Transition is difficult. It’s hard to know how to feel in the midst of coming, and going, leaving the old, and starting the new, even when we know what we’re going to is something good.
What about when we don’t know what comes next? There are times when a season comes to an end, but God hasn’t yet opened the door into something new.
We find ourselves in the ‘grey space,’ evading questions about the future, and desperately hoping that something concrete comes our way soon.
There’s a phrase I find really useful to describe this space – ‘liminal space.’ It describes being in transition, standing on a threshold, but being unsure of which way you should aim, or which direction God is pointing you in. Richard Rohr suggests that this space is sometimes referred to as a ‘luminous darkness,’ the space of ‘not-knowing’:“It is when you have left the ‘tried and true’ but have not yet been able to replace it with anything else. It is when you are finally out of the way. It is when you are in between your old comfort zone and any possible new answer. It is no fun.” (p22 – Grieving as Sacred Space)
As someone who likes control and to plan, I find ‘liminality’ very uncomfortable… plus it’s a challenge to my pride and my sense of having it all together. I find myself worrying about the future – questions about calling, jobs, location and community are all strongly interwoven.
In this space, I want something firm to hang on to, a goal to aim at. But I don’t have one. Rarely am I comfortable with saying ‘I don’t know what’s next.’ Rather than be present to the uncomfortable fact that I do not have the answer and I am not in control, my own way of dealing with this space is to come up with all sorts of crazy options for the future, preferring the abstract, absurd and impossible over the unknown.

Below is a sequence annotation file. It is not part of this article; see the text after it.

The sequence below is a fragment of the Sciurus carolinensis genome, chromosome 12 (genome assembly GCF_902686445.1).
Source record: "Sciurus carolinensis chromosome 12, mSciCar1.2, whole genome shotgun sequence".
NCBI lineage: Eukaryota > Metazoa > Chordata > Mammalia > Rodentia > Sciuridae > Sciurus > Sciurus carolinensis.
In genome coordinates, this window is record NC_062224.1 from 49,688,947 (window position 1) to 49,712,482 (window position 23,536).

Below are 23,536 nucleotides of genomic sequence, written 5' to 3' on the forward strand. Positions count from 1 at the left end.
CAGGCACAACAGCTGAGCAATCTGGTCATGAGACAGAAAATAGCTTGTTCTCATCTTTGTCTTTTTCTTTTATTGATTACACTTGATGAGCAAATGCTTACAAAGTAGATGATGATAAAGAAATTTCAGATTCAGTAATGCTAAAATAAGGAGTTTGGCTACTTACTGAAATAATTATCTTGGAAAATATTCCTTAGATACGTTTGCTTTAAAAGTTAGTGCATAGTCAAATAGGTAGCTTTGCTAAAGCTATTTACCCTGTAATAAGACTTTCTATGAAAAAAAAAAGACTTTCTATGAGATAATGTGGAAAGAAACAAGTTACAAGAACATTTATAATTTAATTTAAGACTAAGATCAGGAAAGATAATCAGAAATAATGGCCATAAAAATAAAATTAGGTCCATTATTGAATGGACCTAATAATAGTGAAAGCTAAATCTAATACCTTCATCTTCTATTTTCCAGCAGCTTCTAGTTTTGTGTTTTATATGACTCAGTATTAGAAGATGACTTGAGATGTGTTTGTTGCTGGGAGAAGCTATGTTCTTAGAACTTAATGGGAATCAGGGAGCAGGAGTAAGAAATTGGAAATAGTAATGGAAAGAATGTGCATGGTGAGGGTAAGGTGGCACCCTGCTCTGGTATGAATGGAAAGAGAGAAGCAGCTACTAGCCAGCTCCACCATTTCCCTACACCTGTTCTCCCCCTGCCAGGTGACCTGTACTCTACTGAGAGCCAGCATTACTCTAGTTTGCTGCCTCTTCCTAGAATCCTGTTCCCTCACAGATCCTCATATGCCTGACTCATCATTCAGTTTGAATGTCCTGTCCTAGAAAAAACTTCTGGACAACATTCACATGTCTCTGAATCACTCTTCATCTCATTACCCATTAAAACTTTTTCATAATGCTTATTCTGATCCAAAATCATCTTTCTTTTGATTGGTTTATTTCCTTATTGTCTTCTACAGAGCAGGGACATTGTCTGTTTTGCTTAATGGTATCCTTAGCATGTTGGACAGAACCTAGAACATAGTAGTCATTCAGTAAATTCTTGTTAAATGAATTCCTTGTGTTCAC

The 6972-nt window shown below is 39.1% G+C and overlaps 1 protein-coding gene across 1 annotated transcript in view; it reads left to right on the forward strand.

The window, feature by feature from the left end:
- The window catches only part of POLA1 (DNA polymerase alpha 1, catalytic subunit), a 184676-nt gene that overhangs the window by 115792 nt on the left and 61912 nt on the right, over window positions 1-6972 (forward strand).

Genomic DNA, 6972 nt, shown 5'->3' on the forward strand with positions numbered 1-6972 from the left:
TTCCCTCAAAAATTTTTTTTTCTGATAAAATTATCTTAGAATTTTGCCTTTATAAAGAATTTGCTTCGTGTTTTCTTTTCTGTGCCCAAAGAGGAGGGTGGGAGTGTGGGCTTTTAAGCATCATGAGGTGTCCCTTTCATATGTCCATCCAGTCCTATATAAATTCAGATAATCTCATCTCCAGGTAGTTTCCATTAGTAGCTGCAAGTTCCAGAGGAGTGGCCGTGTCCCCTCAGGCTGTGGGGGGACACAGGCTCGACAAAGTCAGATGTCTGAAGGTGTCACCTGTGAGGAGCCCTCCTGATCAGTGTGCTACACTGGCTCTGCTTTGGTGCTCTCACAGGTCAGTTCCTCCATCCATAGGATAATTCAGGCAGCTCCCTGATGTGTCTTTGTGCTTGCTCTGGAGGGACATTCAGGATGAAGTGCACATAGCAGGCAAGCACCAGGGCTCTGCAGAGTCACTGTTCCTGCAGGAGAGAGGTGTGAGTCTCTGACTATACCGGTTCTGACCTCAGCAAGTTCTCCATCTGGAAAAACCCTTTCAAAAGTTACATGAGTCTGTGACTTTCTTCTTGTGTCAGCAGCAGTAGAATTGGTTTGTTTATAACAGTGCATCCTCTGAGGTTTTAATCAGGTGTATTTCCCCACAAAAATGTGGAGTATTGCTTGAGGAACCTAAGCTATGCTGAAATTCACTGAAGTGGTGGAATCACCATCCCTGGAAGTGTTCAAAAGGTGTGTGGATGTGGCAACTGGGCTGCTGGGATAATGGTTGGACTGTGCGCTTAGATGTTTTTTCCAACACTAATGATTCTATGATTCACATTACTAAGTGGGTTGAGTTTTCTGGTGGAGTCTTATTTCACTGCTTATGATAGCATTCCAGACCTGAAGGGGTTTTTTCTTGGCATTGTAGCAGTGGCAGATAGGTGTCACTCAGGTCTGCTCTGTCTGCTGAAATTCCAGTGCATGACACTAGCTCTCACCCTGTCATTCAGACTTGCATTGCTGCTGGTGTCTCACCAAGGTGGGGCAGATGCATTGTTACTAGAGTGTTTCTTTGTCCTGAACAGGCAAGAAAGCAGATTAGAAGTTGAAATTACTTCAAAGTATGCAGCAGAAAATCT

I can hide from the gift of liminal space, evading the ‘blessing of unknowing’ with busyness, tasks, excuses, and explanations. But it would be a waste. This space is actually an invitation to learn to live with ambiguity and anxiety, to trust and to wait. It’s a space in which I need to avoid the temptation to ‘explain away’ my unknowing, or to justify why I don’t have a five-year plan.
In this place, where the light has not been thrown upon what happens next, I’m being invited to trust, to lean into the God who has proved himself to be faithful time and time again. This ‘leaning in’ frees me from the burden of being in control, and of knowing exactly what to plan for. Instead, I’m invited into relationship, to embrace the vulnerability of not having all the answers, and instead to trust in the goodness, provision, and kindness of God.
Are you in a space where you aren’t quite sure what the future holds, or you sense that a change may be coming? How can this idea of ‘liminal space’ help you to embrace the ‘not knowing’ as you wait for God to speak clearly?THE MOVE
Ask God to place the right people around you as you journey through transition – whether now, or in the future. Be intentional about meeting with friends for prayer and conversation – you may not get all the answers you need, but having people who will support you in this space is invaluable.
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